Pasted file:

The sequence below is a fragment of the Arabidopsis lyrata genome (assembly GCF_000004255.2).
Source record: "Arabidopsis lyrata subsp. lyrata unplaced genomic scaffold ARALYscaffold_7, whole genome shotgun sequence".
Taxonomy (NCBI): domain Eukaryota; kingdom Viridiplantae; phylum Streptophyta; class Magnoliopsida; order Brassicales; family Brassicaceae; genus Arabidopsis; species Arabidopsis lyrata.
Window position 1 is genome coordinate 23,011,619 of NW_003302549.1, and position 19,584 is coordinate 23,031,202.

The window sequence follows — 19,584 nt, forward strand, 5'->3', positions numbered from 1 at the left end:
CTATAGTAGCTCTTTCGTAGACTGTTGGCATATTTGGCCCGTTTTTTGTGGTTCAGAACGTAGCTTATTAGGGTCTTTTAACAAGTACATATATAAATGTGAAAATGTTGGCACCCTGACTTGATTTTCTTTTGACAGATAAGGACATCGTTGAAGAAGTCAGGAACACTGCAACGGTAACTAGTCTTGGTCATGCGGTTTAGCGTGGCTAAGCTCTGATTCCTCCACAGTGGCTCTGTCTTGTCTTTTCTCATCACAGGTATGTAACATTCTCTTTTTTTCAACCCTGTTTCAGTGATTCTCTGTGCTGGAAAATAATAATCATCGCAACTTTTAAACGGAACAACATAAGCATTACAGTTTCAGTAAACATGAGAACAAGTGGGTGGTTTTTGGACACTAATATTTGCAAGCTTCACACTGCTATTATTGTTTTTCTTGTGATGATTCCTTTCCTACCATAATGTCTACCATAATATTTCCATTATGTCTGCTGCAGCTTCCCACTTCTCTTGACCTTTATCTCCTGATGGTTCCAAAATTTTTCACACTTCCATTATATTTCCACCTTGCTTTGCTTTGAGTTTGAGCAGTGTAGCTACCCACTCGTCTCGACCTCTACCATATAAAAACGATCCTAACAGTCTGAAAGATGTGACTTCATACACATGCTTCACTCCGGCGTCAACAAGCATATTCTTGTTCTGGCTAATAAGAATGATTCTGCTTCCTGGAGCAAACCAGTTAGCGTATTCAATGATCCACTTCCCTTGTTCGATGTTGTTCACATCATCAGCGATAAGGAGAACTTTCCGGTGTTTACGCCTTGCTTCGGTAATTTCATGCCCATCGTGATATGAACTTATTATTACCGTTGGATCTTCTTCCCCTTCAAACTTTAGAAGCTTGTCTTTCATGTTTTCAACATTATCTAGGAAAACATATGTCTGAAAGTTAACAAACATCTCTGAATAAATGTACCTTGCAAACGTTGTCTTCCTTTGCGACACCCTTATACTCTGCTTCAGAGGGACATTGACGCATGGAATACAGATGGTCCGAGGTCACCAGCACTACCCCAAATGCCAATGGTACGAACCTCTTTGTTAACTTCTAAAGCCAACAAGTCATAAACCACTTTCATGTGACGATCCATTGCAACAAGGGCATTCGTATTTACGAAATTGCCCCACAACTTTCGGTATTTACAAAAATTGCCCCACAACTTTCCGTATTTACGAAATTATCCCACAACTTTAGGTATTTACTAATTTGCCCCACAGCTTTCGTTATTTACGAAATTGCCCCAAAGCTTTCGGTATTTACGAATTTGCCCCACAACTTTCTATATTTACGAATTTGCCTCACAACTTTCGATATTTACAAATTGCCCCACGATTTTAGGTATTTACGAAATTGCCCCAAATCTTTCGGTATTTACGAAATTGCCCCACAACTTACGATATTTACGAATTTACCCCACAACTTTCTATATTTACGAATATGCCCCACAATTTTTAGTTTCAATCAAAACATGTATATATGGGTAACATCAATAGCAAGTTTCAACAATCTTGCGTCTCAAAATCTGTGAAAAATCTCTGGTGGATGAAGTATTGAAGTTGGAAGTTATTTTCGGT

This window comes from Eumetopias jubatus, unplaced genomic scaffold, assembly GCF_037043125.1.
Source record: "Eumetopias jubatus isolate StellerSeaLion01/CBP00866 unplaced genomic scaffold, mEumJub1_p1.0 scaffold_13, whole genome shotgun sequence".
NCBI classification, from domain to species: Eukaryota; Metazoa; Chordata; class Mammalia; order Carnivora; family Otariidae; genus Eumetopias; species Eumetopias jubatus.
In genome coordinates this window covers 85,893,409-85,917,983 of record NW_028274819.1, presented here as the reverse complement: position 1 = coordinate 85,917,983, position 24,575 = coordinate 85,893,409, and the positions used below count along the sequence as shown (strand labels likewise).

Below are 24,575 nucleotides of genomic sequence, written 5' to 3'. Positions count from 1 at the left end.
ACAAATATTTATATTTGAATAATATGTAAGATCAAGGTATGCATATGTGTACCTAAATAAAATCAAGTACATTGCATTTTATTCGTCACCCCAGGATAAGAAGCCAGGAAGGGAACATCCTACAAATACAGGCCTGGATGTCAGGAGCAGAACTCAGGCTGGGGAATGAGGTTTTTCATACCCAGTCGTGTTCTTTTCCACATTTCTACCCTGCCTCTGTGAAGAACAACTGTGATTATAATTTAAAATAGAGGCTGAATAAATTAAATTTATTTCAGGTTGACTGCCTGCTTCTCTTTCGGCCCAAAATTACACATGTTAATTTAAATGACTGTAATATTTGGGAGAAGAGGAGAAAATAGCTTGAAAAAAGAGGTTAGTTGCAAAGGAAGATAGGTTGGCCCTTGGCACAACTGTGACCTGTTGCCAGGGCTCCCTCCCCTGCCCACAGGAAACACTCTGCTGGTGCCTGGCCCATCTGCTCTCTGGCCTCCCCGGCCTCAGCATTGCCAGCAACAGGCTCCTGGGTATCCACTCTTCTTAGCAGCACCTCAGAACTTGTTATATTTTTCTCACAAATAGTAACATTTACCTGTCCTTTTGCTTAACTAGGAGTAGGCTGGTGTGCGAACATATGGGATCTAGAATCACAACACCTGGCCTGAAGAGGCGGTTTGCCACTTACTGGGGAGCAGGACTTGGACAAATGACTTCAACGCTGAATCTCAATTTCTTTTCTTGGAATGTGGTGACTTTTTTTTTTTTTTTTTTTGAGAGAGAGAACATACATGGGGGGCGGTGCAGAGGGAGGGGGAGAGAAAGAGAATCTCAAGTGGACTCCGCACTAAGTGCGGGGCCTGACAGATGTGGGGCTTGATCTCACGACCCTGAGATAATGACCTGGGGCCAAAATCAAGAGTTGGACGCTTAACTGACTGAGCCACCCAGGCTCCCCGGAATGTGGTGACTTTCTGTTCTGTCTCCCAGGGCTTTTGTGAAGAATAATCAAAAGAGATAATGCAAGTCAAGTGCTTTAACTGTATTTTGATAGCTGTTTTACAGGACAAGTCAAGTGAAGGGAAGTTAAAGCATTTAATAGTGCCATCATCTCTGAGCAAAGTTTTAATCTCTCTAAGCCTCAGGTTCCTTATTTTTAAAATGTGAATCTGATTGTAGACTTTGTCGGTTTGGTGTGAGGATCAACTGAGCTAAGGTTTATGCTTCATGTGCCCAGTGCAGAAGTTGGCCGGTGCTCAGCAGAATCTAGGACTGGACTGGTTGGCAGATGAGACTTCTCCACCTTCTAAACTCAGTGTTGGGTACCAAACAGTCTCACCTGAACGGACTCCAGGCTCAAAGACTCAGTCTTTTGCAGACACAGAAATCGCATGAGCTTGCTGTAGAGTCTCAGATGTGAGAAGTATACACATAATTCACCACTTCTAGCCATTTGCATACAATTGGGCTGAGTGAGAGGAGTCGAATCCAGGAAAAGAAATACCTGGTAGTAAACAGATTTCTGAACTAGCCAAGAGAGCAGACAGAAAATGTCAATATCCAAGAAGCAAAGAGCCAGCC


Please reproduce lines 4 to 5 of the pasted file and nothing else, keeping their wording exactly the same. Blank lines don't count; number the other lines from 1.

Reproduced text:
Window position 1 is genome coordinate 23,011,619 of NW_003302549.1, and position 19,584 is coordinate 23,031,202.

The window sequence follows — 19,584 nt, forward strand, 5'->3', positions numbered from 1 at the left end: